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Satoko Kitahara

  • JOHN JANARO

Evangelization has only begun to touch the surface of Japan's ancient culture and deep religious sensibility. 


kitaharaThe tiny Church in Japan, however, has given a large, shining witness to their faith. Among modern Japanese converts, we have already encountered the great figure of Takashi Nagai. Satoko Kitahara is another outstanding convert from the same period. This remarkable young woman dedicated herself to the homeless people of Tokyo after World War II, helping them recover their dignity and build new communities.

Satoko Kitahara was born in 1929 into a wealthy, educated family and grew up in a loving home. As a child, her religious sense was first stirred when her parents brought her to a Shinto temple and she was struck by the rituals of the Miko, female attendants dressed in white who performed certain ceremonies. She was moved to desire a pure life dedicated to the service of the highest realities. This aspiration remained with her through her adolescence and for a while was caught up in the naïve patriotism of the war. But the reality of Japan after 1945 put all of her idealism into question. Tokyo was in ruins and many were impoverished.

The disillusioned Satoko searched and wondered about the meaning of life. Around this time, she made her first visit to a Catholic church and was captivated by a statue of a woman in white (who was in fact Our Lady of Lourdes). The image remained with her, and she was stirred again when in 1949 she and her mother brought her younger sister to a Catholic school run by the Mercedarian Sisters. These were women in white habits who came from thousands of miles away to dedicate themselves to serving Jesus Christ among the Japanese people.

Satoko had found no peace or sense of purpose in her education, nor in the diversions and conventional opportunities open to an upper-class Japanese young woman. She yearned for a deeper and more pure dedication. The grace of Jesus moved her heart secretly through the witness of the sisters, and one day she decided to confide her anxieties and longings to one of the nuns, Mother Angeles Aguirre. The friendship that sprung up between them took shape as a study of the Catholic Faith, which resonated so deeply with Satoko's aspirations that in October 1949 she was baptized. The witness of Mother Angeles and the sisters had now given her a new hope: to serve Jesus as a member of their religious order.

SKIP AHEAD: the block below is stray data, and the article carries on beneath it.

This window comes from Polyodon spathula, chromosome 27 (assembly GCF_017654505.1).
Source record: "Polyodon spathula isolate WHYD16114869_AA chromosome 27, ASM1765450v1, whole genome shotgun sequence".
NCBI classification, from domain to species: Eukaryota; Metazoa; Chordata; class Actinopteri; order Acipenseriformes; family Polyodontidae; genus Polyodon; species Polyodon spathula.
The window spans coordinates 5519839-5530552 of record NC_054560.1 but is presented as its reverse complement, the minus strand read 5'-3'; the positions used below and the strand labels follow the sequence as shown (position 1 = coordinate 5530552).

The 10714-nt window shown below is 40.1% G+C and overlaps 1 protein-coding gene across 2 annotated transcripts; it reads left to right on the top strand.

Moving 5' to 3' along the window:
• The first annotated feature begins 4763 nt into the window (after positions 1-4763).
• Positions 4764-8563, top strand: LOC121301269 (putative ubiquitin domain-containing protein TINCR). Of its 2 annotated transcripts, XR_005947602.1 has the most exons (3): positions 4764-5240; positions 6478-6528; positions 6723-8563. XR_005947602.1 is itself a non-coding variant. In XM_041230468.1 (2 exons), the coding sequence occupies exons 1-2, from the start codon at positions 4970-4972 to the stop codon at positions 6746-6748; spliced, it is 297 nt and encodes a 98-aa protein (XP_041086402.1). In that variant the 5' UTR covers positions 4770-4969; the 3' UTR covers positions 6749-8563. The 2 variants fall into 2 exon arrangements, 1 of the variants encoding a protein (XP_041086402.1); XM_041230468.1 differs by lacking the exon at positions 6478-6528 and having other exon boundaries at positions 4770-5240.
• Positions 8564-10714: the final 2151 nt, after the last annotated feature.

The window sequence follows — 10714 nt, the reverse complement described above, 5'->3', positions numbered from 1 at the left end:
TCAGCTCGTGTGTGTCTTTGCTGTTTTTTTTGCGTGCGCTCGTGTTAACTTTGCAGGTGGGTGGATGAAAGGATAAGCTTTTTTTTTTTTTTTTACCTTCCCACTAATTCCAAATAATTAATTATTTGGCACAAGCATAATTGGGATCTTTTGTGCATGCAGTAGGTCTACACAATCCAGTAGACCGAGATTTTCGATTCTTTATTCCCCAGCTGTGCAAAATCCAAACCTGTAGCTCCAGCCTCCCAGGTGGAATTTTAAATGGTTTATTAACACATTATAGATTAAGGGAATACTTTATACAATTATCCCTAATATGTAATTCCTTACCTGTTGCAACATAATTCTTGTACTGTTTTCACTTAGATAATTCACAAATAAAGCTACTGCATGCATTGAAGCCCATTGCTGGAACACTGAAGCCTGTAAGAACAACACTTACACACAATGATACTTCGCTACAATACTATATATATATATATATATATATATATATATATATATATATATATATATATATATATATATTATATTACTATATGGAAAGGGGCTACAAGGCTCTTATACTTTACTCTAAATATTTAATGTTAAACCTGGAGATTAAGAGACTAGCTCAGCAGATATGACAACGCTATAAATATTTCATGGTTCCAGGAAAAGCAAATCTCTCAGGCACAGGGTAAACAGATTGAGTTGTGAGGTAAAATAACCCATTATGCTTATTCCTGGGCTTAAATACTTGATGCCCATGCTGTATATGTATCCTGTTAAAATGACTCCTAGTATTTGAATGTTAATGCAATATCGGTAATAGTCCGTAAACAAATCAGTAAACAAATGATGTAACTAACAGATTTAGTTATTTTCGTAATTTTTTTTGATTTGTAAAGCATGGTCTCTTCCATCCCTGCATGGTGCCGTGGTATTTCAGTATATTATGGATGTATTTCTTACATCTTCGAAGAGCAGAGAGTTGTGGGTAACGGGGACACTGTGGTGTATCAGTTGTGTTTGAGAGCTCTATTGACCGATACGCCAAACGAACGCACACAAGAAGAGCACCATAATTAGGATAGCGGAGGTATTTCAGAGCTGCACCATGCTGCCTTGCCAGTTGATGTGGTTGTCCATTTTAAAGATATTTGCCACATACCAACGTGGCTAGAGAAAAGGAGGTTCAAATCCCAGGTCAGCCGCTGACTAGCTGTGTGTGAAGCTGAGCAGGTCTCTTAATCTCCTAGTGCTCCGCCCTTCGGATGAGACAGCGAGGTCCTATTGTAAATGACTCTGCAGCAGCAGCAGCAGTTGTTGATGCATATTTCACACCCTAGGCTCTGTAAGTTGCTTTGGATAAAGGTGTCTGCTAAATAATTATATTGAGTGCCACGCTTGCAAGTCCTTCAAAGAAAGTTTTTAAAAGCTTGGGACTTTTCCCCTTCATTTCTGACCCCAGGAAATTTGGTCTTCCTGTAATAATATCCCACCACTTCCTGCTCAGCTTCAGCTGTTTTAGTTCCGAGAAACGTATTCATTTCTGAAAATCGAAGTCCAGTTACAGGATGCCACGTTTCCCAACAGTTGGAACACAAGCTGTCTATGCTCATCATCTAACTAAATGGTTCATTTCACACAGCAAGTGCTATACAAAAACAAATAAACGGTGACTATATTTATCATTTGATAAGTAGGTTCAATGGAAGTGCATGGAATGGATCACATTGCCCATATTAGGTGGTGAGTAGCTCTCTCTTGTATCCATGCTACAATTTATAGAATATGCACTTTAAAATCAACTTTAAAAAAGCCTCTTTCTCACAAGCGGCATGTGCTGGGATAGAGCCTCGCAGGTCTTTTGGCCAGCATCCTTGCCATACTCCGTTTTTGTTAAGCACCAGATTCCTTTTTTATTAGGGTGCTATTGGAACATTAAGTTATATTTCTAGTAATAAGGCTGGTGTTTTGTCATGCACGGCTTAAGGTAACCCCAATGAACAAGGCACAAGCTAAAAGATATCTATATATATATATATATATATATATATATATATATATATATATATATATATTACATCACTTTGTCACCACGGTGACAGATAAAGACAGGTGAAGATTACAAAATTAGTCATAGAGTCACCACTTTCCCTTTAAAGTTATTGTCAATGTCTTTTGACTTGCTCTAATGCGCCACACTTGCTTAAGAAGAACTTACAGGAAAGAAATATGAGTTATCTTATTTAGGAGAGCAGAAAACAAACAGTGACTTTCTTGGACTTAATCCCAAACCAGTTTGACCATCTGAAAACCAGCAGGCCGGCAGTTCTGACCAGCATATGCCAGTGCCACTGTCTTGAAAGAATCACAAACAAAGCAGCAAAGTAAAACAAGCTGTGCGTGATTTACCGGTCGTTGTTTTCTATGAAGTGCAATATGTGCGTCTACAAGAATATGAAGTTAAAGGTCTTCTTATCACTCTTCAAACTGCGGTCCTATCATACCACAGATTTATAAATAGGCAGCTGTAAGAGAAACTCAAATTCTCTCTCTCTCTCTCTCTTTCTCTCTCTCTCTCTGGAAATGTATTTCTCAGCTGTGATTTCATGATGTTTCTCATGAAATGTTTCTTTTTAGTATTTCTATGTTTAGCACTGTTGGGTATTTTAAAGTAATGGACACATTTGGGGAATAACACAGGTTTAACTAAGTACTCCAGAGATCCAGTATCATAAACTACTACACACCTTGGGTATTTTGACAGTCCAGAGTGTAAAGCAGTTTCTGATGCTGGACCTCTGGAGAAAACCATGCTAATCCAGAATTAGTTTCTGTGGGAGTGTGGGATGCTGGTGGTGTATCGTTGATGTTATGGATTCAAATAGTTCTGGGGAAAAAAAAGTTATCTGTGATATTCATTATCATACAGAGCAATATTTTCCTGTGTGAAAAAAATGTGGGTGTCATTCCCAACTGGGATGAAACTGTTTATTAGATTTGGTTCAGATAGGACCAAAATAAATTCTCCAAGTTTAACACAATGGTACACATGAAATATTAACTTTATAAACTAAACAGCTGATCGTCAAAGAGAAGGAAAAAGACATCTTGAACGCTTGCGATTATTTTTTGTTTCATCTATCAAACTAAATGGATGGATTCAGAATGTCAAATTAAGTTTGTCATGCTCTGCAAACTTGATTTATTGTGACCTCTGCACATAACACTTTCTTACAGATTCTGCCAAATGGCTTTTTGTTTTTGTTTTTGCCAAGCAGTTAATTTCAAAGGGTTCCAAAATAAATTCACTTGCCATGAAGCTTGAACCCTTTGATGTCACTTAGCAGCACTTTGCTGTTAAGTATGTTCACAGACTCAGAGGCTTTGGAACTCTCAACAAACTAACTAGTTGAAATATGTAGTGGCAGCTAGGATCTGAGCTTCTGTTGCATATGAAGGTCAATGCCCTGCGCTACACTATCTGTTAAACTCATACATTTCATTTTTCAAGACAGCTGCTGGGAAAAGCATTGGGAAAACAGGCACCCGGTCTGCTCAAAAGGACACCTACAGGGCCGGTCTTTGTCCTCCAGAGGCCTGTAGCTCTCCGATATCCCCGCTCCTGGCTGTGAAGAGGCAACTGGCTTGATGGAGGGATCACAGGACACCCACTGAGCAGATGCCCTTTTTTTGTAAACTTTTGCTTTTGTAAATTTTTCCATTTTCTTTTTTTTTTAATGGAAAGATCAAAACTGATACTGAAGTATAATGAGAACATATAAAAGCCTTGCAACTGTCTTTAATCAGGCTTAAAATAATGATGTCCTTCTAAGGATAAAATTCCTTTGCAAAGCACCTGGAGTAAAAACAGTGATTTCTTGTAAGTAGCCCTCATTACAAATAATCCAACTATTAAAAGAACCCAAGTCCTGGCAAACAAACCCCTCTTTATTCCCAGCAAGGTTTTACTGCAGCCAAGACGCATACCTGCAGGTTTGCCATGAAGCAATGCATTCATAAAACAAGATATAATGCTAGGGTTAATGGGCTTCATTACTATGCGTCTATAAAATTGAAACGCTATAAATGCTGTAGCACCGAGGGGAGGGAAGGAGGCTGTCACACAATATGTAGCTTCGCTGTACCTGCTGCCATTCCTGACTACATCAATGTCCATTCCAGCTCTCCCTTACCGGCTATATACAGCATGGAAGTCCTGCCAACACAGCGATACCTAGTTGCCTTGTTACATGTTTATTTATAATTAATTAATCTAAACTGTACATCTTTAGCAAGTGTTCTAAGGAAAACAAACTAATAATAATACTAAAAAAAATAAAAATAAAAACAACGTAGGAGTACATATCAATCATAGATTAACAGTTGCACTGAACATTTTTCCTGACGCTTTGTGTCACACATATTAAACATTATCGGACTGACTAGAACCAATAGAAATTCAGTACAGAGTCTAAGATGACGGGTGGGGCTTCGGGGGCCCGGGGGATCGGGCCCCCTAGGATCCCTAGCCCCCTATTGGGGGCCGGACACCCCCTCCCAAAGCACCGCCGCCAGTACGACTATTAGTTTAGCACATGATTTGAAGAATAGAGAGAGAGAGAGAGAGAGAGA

But God had other plans for the great heart of Satoko Kitahara. The order would not accept her because of her frail health, but she was led to another kind of service among Tokyo's destitute bataya, who survived by searching through garbage to find materials that could be resold. Despised and living in squalid conditions, these people were determined to work hard, and they called their makeshift village "Ants Town." Satoko lived with them, shared their work, brought them the love of Christ, and by her luminous example led others to embrace baptism. Her inspiration, prayers, and the suffering that led to her death in 1958 from tuberculosis helped to shape the bataya of Ants Town into a model community enlivened by the presence of the Catholic Faith, whose work also pioneered recycling of reusable materials.

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Acknowledgement

janaroJohn Janaro "Satoko Kitahara." Magnificat (July, 2019).

Reprinted with permission of Magnificat.  

The Author

janaro2janaro1John Janaro is Associate Professor Emeritus of Theology at Christendom College. He is a Catholic theologian, and a writer, researcher, and lecturer on issues in religion and culture. He is the author of Never Give Up: My Life and God's Mercy and The Created Person and the Mystery of God: The Significance of Religion in Human Life. He is married to Eileen Janaro and has five children. 

Copyright © 2019 Magnificat
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